This article got me thinking about Twitter and my archive of over 10,000 tweets. Twitter is very much a virtual bar room conversation tool for me. By "bar room" I mean informal and social, not drunk, although that may have happened once, or twice. I flipped back through older tweets for a few minutes this morning and I barely remembered making a lot of comments that are only a few weeks old. I never go back and look for an old Tweet, not that I could find it if I wanted to, given Twitter's pitiful search functionality. So why are there 10,000+ tweets in my account, with 99.99% of them ignored by me, and everybody else, within 24 hours of posting? What is the point? If I'm not using the archive, or even gaining any benefit, who is?
All good questions, and the more I thought about it the less reason I could come up with for keeping 7 years of tweets around. I've been reducing my digital footprint anyway, and 7 years of old tweets is a pretty damn big footprint that doesn't have any real benefit to me. Twitter is probably mining the data, and actually I assume they still are, even if the stuff isn't publicly available.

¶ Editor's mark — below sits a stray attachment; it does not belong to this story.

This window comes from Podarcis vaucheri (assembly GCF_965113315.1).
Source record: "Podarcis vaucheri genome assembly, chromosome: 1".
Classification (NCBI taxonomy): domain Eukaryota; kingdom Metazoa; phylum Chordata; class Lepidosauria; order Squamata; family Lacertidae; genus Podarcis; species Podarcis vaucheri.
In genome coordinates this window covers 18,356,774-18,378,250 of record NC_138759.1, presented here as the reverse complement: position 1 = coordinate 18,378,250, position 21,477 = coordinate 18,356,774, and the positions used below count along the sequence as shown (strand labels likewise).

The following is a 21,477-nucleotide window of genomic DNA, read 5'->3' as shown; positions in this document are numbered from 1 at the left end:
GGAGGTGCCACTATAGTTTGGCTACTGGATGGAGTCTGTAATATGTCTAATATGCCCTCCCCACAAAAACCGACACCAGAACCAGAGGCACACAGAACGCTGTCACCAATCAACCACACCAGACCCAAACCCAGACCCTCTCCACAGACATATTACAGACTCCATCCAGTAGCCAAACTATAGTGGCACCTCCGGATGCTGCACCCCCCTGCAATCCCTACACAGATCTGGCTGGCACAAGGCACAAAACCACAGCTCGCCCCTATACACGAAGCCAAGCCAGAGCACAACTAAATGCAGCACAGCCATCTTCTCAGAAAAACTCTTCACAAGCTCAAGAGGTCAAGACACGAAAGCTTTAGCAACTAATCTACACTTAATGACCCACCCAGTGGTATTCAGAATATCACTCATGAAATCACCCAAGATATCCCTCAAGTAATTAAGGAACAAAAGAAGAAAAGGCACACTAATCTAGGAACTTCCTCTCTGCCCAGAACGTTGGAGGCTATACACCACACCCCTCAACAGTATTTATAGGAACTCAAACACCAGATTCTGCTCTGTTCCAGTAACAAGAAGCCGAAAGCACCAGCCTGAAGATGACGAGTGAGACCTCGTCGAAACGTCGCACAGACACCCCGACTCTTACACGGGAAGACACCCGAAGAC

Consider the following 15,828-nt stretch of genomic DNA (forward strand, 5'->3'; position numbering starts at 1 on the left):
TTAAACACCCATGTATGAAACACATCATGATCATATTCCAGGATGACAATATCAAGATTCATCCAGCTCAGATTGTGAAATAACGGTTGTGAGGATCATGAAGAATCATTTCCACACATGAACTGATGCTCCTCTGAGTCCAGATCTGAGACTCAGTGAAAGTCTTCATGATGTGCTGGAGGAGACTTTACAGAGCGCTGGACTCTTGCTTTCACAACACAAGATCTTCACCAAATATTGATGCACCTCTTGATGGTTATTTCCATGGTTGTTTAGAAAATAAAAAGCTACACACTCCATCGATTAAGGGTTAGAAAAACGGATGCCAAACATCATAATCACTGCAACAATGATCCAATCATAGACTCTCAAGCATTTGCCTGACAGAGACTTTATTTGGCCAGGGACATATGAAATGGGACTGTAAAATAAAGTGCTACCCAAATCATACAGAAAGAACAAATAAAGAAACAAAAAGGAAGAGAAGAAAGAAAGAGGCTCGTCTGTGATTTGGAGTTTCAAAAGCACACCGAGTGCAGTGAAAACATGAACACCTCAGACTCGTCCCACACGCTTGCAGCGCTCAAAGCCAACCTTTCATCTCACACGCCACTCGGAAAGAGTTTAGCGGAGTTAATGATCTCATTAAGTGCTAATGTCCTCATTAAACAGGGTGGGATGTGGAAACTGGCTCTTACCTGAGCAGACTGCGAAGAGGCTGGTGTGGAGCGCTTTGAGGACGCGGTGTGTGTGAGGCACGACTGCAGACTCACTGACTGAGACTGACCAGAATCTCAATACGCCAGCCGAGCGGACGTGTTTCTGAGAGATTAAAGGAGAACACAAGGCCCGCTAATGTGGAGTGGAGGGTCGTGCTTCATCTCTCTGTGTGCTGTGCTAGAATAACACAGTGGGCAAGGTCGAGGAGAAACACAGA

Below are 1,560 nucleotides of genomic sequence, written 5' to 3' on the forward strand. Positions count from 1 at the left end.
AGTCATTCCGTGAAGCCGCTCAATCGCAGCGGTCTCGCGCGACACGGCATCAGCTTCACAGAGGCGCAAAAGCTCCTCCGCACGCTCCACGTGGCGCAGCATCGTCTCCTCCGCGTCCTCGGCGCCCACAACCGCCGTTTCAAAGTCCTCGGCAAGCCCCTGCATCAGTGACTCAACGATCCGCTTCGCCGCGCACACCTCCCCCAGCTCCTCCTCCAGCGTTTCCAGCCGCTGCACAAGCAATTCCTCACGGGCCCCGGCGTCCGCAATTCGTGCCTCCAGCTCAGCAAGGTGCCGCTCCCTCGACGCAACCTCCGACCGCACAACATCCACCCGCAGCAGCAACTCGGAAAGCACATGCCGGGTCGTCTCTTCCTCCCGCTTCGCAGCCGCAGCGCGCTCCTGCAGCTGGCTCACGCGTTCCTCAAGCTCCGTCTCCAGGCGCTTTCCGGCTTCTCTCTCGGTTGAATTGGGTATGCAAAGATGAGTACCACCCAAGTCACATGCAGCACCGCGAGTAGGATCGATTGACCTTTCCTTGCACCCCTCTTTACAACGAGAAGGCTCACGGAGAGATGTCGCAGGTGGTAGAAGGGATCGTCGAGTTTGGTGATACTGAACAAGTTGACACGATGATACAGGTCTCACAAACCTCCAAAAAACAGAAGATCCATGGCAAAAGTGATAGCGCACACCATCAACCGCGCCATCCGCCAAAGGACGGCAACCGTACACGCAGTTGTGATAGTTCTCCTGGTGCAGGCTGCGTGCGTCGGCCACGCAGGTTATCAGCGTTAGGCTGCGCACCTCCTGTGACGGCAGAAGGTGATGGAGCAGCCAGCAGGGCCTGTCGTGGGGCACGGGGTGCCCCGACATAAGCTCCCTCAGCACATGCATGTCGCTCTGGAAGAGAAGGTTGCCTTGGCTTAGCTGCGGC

A little bit of googling turned up a PHP script written by somebody in Germany, and I quickly had it running on my server. Going forward, I will only be maintaining two weeks worth of tweets. The script will automatically delete anything older.
There are some web services that are offering Twitter cleansing, but you are giving them read / write privileges to your account for them to work. It's probably fine, but why risk it when it's so easy to do it myself with open source code?